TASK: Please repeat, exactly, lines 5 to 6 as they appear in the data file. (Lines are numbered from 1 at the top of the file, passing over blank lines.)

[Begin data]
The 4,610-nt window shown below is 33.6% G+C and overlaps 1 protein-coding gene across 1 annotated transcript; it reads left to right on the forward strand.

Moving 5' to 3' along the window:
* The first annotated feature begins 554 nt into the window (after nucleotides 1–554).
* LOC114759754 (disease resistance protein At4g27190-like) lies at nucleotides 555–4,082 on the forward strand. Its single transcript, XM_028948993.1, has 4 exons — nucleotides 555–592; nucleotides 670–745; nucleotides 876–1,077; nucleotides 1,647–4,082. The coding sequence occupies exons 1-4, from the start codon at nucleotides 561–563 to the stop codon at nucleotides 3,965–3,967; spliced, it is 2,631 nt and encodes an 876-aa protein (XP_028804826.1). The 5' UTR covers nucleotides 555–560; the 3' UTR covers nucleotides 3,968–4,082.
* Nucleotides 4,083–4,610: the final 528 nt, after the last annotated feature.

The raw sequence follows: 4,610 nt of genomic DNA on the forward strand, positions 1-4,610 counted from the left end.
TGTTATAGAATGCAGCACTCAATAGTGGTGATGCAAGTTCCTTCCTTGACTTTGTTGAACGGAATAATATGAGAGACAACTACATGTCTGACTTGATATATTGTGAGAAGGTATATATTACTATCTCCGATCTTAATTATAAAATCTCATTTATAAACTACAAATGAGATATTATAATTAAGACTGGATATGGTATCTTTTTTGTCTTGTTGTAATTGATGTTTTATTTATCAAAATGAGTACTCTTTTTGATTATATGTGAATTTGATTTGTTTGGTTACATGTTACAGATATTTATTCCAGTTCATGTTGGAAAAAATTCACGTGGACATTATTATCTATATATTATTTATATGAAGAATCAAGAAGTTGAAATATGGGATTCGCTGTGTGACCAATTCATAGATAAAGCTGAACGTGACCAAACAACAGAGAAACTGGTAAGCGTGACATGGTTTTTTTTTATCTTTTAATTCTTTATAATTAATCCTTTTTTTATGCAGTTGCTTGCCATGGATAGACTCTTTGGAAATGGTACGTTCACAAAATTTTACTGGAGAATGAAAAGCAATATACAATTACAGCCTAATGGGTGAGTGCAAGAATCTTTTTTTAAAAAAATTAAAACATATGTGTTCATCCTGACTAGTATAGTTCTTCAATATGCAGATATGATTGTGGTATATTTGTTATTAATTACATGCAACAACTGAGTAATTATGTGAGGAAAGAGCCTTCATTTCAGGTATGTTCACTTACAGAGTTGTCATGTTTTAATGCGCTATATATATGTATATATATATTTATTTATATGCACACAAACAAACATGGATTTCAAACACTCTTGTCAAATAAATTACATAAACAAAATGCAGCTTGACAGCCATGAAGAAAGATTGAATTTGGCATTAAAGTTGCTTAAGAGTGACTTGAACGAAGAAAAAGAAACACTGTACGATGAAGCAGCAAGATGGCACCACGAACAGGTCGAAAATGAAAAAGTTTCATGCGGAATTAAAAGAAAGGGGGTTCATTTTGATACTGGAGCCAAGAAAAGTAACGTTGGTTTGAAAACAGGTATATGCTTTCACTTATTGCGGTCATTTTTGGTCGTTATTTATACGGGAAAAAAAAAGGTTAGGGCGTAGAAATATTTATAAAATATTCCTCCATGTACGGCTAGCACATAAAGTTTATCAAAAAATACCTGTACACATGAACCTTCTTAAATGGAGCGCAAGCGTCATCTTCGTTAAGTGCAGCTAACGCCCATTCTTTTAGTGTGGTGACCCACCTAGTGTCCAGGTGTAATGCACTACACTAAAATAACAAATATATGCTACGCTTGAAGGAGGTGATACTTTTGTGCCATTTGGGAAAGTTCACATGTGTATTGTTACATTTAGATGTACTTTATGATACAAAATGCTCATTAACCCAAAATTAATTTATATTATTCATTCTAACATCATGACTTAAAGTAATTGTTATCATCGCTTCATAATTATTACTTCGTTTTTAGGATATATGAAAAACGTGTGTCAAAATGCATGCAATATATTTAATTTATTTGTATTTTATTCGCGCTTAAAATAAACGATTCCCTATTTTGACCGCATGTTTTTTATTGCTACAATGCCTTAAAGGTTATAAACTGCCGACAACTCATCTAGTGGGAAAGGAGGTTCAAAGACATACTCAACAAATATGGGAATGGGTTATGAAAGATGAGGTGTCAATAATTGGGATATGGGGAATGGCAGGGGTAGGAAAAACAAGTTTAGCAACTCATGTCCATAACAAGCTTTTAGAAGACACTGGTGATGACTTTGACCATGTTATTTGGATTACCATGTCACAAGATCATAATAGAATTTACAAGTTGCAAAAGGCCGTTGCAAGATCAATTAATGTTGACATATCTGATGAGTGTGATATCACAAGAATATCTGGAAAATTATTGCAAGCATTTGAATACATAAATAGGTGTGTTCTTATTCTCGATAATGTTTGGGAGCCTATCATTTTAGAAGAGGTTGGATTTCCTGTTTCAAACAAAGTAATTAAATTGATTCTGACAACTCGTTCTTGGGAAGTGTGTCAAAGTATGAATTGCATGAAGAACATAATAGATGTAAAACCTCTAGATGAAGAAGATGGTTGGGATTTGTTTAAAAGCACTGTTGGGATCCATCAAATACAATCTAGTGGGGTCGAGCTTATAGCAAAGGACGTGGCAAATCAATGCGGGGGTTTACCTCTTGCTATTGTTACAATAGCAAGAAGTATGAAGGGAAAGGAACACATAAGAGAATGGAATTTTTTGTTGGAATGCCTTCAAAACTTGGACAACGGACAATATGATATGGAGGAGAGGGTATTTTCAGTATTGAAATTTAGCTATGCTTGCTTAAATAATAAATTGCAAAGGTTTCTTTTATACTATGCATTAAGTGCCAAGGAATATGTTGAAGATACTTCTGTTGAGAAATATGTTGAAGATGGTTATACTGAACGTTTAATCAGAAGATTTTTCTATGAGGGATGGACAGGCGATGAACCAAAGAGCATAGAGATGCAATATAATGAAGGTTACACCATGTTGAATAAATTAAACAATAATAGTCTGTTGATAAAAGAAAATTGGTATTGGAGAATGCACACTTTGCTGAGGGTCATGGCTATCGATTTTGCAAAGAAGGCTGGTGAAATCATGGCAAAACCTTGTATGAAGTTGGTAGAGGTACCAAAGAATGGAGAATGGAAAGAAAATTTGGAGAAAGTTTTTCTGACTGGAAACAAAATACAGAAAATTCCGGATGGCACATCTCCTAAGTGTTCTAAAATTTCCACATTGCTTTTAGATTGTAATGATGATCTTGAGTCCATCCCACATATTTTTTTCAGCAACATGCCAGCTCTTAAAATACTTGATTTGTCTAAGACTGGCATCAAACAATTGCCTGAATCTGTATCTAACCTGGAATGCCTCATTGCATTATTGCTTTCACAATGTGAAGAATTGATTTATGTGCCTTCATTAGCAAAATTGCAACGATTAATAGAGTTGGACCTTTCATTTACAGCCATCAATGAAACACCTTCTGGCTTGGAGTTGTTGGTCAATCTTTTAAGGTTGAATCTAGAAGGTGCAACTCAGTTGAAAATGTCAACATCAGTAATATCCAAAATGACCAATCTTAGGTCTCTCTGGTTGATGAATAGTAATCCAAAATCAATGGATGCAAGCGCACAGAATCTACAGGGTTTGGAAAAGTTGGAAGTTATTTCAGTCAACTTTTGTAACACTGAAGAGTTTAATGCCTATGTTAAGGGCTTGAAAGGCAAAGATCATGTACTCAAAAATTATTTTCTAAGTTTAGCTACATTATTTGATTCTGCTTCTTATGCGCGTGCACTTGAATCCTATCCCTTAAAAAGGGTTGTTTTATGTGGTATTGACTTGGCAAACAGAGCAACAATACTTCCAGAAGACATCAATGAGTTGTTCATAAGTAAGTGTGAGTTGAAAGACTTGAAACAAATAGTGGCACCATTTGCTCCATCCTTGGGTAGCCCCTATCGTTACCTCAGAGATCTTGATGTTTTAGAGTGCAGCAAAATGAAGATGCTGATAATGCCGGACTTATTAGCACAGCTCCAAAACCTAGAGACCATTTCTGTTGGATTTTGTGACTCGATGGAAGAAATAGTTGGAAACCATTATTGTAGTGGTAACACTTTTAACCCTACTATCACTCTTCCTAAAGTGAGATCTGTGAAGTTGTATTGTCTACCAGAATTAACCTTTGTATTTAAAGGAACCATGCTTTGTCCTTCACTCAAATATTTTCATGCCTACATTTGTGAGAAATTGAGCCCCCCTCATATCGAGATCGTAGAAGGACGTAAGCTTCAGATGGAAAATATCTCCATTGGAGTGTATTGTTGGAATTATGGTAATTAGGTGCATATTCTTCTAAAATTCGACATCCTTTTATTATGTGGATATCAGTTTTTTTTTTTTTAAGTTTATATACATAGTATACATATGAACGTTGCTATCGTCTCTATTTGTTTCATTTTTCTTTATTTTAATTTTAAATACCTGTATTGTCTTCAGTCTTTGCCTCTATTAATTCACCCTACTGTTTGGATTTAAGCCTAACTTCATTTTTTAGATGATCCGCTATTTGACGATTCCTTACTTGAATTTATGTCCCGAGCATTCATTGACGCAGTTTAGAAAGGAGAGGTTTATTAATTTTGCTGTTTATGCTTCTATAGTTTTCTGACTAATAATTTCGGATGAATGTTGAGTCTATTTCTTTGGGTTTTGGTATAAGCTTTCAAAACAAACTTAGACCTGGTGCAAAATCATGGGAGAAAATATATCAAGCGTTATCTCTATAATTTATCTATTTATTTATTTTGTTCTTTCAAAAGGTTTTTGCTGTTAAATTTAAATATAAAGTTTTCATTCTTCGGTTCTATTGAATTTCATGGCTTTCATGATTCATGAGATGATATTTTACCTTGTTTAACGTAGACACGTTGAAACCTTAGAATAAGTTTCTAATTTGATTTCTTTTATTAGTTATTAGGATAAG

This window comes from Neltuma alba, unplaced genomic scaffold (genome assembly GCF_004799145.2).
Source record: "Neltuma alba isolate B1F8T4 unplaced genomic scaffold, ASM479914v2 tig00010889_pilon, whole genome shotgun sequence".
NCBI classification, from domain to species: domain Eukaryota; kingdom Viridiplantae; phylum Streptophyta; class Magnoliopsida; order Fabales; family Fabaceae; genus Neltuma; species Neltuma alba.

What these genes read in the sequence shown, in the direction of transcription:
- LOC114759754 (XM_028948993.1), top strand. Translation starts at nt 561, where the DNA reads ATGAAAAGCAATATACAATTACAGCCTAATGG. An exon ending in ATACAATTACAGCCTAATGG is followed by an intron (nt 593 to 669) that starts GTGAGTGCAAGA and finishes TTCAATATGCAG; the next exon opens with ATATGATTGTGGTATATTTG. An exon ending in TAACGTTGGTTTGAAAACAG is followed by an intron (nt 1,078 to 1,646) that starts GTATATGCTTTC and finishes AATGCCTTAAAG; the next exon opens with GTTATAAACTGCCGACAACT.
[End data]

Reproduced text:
* Nucleotides 4,083–4,610: the final 528 nt, after the last annotated feature.

The raw sequence follows: 4,610 nt of genomic DNA on the forward strand, positions 1-4,610 counted from the left end.